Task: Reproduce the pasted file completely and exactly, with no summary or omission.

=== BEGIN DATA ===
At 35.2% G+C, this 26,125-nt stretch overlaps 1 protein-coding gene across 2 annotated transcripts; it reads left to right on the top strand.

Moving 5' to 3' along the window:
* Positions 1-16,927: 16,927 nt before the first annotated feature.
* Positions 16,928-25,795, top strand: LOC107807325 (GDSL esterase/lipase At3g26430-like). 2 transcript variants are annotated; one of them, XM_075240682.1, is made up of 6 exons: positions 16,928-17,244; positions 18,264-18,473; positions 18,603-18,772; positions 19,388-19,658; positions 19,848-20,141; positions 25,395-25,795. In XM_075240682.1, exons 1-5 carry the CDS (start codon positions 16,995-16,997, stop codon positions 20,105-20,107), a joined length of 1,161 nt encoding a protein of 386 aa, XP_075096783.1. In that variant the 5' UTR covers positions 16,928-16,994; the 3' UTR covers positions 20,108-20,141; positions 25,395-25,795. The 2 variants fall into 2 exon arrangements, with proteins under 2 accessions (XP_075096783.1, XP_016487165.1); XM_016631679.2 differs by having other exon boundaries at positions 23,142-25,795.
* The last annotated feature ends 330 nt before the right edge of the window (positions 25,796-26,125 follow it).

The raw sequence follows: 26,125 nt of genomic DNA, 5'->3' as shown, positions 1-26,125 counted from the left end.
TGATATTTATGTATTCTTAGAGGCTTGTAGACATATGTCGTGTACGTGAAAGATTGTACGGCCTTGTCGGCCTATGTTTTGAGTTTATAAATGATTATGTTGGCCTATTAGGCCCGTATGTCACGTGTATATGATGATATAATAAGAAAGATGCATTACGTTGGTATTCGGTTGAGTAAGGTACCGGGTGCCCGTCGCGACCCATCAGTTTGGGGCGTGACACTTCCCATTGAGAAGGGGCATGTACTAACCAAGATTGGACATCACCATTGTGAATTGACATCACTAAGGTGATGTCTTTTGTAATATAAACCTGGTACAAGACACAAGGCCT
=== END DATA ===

At 35.2% G+C, this 26,125-nt stretch overlaps 1 protein-coding gene across 2 annotated transcripts; it reads left to right on the top strand.

Moving 5' to 3' along the window:
* Positions 1-16,927: 16,927 nt before the first annotated feature.
* Positions 16,928-25,795, top strand: LOC107807325 (GDSL esterase/lipase At3g26430-like). 2 transcript variants are annotated; one of them, XM_075240682.1, is made up of 6 exons: positions 16,928-17,244; positions 18,264-18,473; positions 18,603-18,772; positions 19,388-19,658; positions 19,848-20,141; positions 25,395-25,795. In XM_075240682.1, exons 1-5 carry the CDS (start codon positions 16,995-16,997, stop codon positions 20,105-20,107), a joined length of 1,161 nt encoding a protein of 386 aa, XP_075096783.1. In that variant the 5' UTR covers positions 16,928-16,994; the 3' UTR covers positions 20,108-20,141; positions 25,395-25,795. The 2 variants fall into 2 exon arrangements, with proteins under 2 accessions (XP_075096783.1, XP_016487165.1); XM_016631679.2 differs by having other exon boundaries at positions 23,142-25,795.
* The last annotated feature ends 330 nt before the right edge of the window (positions 25,796-26,125 follow it).

The raw sequence follows: 26,125 nt of genomic DNA, 5'->3' as shown, positions 1-26,125 counted from the left end.
TGATATTTATGTATTCTTAGAGGCTTGTAGACATATGTCGTGTACGTGAAAGATTGTACGGCCTTGTCGGCCTATGTTTTGAGTTTATAAATGATTATGTTGGCCTATTAGGCCCGTATGTCACGTGTATATGATGATATAATAAGAAAGATGCATTACGTTGGTATTCGGTTGAGTAAGGTACCGGGTGCCCGTCGCGACCCATCAGTTTGGGGCGTGACACTTCCCATTGAGAAGGGGCATGTACTAACCAAGATTGGACATCACCATTGTGAATTGACATCACTAAGGTGATGTCTTTTGTAATATAAACCTGGTACAAGACACAAGGCCT